Finally my father arriving after a four-hour walk home. My other brother and I talking about possibly enlisting in the army to defend "the greatest country in the world," my sister and brother-in-law showing up at my house with an umbrella with a picture of the Twin Towers, joking about whether it was appropriate... seeing Palestinians dancing in the streets, watching television stations show the video of the plane crashing into the Towers over and over and over...
It was a horrible experience. I knew that for at least a few hours, we were not in control. I felt so angry at the time at Muslims, at the fact that the country was attacked, at the fact that people were making jokes about it (in a way I guess to retain some bit of sanity), at the way the media infantalized the story, at everything about that day. I even felt angry at the fact that it was so sunny. Maybe if it was cloudy the attack would somehow not have taken place. I felt anxious. For weeks and months afterwards, I found it almost impossible to pull myself away from the TV, internet, and radio and to actually concentrate on school papers, and the simple act of having something to eat. But most of all, I felt deeply sad.
Now, four year later, I just finished reading Jonathan Safran Foer's novel Extremely Loud & Incredibly Close, in which nine-year-old Oskar Schell, whose father was killed in the World Trade Center restaurant Windows on the World, refers to that terrible Tuesday simply as "the worst day." I guess that label fits. Although to be accurate, there have been far worse catastrophes in American and world history in terms of number of dead and total destruction the current situation in New Orleans seems to exceed the 9/11 attacks on both those counts. Earthquakes in Iran, nuclear bombs in Japan, plagues in Europe they all seemed to eclipse the World Trade Center attacks in numerous ways. But there was something about those attacks in New York, Pennsylvania and Maryland that seemed like, at least for some people, it truly couldn't get any worse - some sort of total horror, helplessness, anger, but most of all, utter and complete sadness.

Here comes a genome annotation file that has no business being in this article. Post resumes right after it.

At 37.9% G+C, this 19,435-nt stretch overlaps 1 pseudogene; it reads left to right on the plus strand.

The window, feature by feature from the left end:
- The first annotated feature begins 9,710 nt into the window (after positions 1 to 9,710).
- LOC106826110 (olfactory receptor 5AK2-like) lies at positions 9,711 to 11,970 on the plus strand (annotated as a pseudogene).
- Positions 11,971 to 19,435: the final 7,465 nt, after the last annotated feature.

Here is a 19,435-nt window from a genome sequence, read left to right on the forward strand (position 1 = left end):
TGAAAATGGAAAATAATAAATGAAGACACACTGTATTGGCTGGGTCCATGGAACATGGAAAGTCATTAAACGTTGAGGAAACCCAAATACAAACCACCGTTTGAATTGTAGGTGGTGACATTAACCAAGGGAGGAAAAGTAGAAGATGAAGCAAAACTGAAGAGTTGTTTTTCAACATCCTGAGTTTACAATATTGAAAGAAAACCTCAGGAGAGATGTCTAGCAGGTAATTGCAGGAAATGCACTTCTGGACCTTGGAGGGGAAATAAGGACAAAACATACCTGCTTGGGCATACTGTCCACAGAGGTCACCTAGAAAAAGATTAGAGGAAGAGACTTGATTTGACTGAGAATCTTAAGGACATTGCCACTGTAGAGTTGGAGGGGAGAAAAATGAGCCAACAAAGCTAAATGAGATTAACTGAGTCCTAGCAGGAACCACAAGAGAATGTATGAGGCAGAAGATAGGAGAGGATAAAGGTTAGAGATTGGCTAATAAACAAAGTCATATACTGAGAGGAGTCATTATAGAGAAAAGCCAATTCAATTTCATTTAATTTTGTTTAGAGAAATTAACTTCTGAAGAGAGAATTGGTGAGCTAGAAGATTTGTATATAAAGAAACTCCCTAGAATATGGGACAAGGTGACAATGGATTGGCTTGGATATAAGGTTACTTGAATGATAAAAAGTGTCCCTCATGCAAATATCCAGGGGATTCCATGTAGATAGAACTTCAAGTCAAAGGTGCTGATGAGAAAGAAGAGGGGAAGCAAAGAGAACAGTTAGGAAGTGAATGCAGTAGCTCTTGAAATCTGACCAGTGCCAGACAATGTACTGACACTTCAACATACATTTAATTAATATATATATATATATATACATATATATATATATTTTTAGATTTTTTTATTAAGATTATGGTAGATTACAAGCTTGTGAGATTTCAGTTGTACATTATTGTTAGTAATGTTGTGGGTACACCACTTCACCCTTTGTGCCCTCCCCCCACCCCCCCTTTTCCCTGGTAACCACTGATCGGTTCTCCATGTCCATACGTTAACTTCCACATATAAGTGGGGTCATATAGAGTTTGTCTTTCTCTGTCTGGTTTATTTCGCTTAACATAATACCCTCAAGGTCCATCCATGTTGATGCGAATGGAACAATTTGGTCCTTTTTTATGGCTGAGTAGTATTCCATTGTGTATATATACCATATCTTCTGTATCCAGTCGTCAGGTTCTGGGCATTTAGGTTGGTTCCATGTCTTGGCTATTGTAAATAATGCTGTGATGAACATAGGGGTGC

Hearing the individual stories come out in the days and months after the attack; of the people who were killed, of the firefighters and police, of the acts of kindness, of the joyful claims of responsibility by a group named Al-Qaida; it was in the end far less maddening than horribly sad. What had happened? I still don't know. I still feel pain and sadness, and anger and fear, four years later and on the other side of the world here in Jerusalem. I fell asleep that night, afraid of the dark. It was, in all ways possible, the worst day.